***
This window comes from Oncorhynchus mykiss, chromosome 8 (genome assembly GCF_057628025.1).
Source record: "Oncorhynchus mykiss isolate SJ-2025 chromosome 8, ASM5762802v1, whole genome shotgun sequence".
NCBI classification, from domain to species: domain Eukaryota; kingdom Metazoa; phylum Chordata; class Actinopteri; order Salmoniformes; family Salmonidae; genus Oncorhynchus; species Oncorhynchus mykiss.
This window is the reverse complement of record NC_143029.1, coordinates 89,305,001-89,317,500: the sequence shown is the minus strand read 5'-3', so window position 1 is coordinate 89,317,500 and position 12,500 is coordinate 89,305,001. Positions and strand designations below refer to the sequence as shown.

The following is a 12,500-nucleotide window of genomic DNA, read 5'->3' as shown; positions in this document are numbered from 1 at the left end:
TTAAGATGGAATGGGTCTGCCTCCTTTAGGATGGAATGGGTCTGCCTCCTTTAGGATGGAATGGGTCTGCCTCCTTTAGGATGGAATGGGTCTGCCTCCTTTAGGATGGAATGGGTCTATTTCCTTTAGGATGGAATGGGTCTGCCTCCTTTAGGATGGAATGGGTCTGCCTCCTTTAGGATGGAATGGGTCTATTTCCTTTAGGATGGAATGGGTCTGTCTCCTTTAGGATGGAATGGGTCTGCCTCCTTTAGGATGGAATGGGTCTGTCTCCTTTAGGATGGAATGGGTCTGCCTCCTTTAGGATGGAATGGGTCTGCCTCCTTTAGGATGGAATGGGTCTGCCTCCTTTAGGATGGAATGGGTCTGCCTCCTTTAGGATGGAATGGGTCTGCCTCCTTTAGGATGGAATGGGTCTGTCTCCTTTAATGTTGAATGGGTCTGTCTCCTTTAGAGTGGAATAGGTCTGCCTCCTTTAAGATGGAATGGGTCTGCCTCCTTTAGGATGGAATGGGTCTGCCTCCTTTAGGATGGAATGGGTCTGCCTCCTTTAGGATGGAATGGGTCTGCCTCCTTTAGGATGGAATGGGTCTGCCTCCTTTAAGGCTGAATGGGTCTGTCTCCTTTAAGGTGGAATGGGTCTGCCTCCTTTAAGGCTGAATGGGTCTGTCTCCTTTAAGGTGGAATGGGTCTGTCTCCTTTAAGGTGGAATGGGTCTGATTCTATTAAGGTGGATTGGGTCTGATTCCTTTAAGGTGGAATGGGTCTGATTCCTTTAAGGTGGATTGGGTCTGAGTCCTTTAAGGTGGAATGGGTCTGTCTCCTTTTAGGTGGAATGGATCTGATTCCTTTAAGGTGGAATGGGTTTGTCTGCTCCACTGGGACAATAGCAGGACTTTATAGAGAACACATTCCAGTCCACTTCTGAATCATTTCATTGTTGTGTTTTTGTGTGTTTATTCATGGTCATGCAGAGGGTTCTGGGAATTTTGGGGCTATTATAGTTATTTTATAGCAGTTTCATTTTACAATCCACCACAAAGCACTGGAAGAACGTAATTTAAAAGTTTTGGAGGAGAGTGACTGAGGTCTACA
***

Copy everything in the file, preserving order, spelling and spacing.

This window comes from Oncorhynchus mykiss, chromosome 8 (genome assembly GCF_057628025.1).
Source record: "Oncorhynchus mykiss isolate SJ-2025 chromosome 8, ASM5762802v1, whole genome shotgun sequence".
NCBI classification, from domain to species: domain Eukaryota; kingdom Metazoa; phylum Chordata; class Actinopteri; order Salmoniformes; family Salmonidae; genus Oncorhynchus; species Oncorhynchus mykiss.
This window is the reverse complement of record NC_143029.1, coordinates 89,305,001-89,317,500: the sequence shown is the minus strand read 5'-3', so window position 1 is coordinate 89,317,500 and position 12,500 is coordinate 89,305,001. Positions and strand designations below refer to the sequence as shown.

The following is a 12,500-nucleotide window of genomic DNA, read 5'->3' as shown; positions in this document are numbered from 1 at the left end:
TTAAGATGGAATGGGTCTGCCTCCTTTAGGATGGAATGGGTCTGCCTCCTTTAGGATGGAATGGGTCTGCCTCCTTTAGGATGGAATGGGTCTGCCTCCTTTAGGATGGAATGGGTCTATTTCCTTTAGGATGGAATGGGTCTGCCTCCTTTAGGATGGAATGGGTCTGCCTCCTTTAGGATGGAATGGGTCTATTTCCTTTAGGATGGAATGGGTCTGTCTCCTTTAGGATGGAATGGGTCTGCCTCCTTTAGGATGGAATGGGTCTGTCTCCTTTAGGATGGAATGGGTCTGCCTCCTTTAGGATGGAATGGGTCTGCCTCCTTTAGGATGGAATGGGTCTGCCTCCTTTAGGATGGAATGGGTCTGCCTCCTTTAGGATGGAATGGGTCTGCCTCCTTTAGGATGGAATGGGTCTGTCTCCTTTAATGTTGAATGGGTCTGTCTCCTTTAGAGTGGAATAGGTCTGCCTCCTTTAAGATGGAATGGGTCTGCCTCCTTTAGGATGGAATGGGTCTGCCTCCTTTAGGATGGAATGGGTCTGCCTCCTTTAGGATGGAATGGGTCTGCCTCCTTTAGGATGGAATGGGTCTGCCTCCTTTAAGGCTGAATGGGTCTGTCTCCTTTAAGGTGGAATGGGTCTGCCTCCTTTAAGGCTGAATGGGTCTGTCTCCTTTAAGGTGGAATGGGTCTGTCTCCTTTAAGGTGGAATGGGTCTGATTCTATTAAGGTGGATTGGGTCTGATTCCTTTAAGGTGGAATGGGTCTGATTCCTTTAAGGTGGATTGGGTCTGAGTCCTTTAAGGTGGAATGGGTCTGTCTCCTTTTAGGTGGAATGGATCTGATTCCTTTAAGGTGGAATGGGTTTGTCTGCTCCACTGGGACAATAGCAGGACTTTATAGAGAACACATTCCAGTCCACTTCTGAATCATTTCATTGTTGTGTTTTTGTGTGTTTATTCATGGTCATGCAGAGGGTTCTGGGAATTTTGGGGCTATTATAGTTATTTTATAGCAGTTTCATTTTACAATCCACCACAAAGCACTGGAAGAACGTAATTTAAAAGTTTTGGAGGAGAGTGACTGAGGTCTACA